Scientists are investigating if following a gluten-free diet is beneficial to health.
One hundred volunteers are being sought for a seven-week study to examine if eliminating wheat makes us feel less bloated and more energised.
The impact it has on the organisms that regulate health in our gut will also be assessed in the research led by experts from the University of Aberdeen.
The study, which is funded by a grant of £100,000 from the Scottish Funding Council and Technology Strategy Board and supported by a gluten-free food company, will help inform health guidelines and the food industry about the potential impact of a gluten-free diet.
Dr Alex Johnstone from the University’s Rowett Institute of Nutrition and Health said: “Gluten-free diets are prescribed for people diagnosed with coeliac disease, in which the gut has an inflammatory response to wheat.
“But more and more individuals are choosing to remove wheat from their daily intake because of the positive impact they believe it has on their sense of well-being. Anecdotally, individuals report they experience less bloating and higher levels of energy.
“There is very little scientific data to give evidence of these potential health benefits, and this is what our study will aim to provide.”
Volunteers in the study will consume their regular diet for a week, then follow a gluten-free plan for three weeks, before returning to their normal diet for a further three weeks.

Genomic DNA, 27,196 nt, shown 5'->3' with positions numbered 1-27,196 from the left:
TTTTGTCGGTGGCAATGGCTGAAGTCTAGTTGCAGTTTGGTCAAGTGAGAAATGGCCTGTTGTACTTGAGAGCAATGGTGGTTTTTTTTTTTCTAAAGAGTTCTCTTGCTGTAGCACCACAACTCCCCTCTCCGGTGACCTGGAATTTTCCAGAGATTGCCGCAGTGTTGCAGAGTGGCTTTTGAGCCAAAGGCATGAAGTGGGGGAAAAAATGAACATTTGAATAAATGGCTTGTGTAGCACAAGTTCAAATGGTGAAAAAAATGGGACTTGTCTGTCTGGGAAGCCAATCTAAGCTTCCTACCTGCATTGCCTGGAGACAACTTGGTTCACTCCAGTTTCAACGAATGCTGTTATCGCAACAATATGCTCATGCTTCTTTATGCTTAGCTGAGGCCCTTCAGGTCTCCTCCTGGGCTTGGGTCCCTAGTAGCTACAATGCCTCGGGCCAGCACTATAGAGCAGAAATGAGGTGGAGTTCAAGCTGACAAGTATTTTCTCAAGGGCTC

Throughout the gluten-free phase, gluten-free substitutes will be provided including pasta and breads.
They will be asked to keep a food diary and attend the Rowett Institute in Bucksburn once every 3 weeks to have blood, faecal and breath samples taken.
Dr Karen Scott from the Rowett Institute said: “The people we want to recruit are healthy individuals who are not currently eating a gluten-free diet.
“The data we acquire will allow us to assess the impact removing wheat has on the composition of a person’s gut bacteria, how this relates to their overall health, their energy levels and sense of general well-being, in comparison to when they eat their regular diet.
“Our research will provide valuable information to enhance understanding of a gluten-free lifestyle. This will inform the growing number of food producers developing products that are ‘free from’ certain ingredients. It could also have implications for health guidelines in the future.”
Those wishing to volunteer for the study should contact Efsevia Nikokavoura on 01224 438667 or by email on firstname.lastname@example.org .
For more information on volunteering for this study visit: www.abdn.ac.uk/rowett/volunteer/glutenfree-study.php